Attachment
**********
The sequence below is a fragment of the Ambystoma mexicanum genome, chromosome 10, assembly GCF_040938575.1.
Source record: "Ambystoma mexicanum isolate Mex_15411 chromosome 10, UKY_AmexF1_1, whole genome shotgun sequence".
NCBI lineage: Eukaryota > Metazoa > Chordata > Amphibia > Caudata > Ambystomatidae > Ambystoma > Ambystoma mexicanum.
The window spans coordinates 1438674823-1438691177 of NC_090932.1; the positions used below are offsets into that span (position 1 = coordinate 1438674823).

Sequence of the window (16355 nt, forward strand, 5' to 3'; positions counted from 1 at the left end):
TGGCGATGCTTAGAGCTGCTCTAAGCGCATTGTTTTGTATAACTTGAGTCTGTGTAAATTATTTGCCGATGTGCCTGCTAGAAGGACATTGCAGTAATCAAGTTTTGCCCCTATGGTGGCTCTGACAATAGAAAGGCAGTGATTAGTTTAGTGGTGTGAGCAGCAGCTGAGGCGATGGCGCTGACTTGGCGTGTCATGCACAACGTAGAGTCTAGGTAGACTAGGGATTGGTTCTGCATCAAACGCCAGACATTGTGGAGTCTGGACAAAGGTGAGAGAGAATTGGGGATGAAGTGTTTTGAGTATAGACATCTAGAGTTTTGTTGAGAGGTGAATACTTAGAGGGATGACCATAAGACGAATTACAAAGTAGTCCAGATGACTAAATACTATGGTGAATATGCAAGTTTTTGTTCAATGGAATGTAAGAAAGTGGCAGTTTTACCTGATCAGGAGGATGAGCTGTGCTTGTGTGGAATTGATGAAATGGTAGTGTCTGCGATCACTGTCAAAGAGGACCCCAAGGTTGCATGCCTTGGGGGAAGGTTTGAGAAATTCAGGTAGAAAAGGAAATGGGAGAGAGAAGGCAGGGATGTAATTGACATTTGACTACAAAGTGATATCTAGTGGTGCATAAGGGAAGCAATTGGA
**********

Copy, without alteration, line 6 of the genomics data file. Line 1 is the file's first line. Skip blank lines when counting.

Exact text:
TGGCGATGCTTAGAGCTGCTCTAAGCGCATTGTTTTGTATAACTTGAGTCTGTGTAAATTATTTGCCGATGTGCCTGCTAGAAGGACATTGCAGTAATCAAGTTTTGCCCCTATGGTGGCTCTGACAATAGAAAGGCAGTGATTAGTTTAGTGGTGTGAGCAGCAGCTGAGGCGATGGCGCTGACTTGGCGTGTCATGCACAACGTAGAGTCTAGGTAGACTAGGGATTGGTTCTGCATCAAACGCCAGACATTGTGGAGTCTGGACAAAGGTGAGAGAGAATTGGGGATGAAGTGTTTTGAGTATAGACATCTAGAGTTTTGTTGAGAGGTGAATACTTAGAGGGATGACCATAAGACGAATTACAAAGTAGTCCAGATGACTAAATACTATGGTGAATATGCAAGTTTTTGTTCAATGGAATGTAAGAAAGTGGCAGTTTTACCTGATCAGGAGGATGAGCTGTGCTTGTGTGGAATTGATGAAATGGTAGTGTCTGCGATCACTGTCAAAGAGGACCCCAAGGTTGCATGCCTTGGGGGAAGGTTTGAGAAATTCAGGTAGAAAAGGAAATGGGAGAGAGAAGGCAGGGATGTAATTGACATTTGACTACAAAGTGATATCTAGTGGTGCATAAGGGAAGCAATTGGA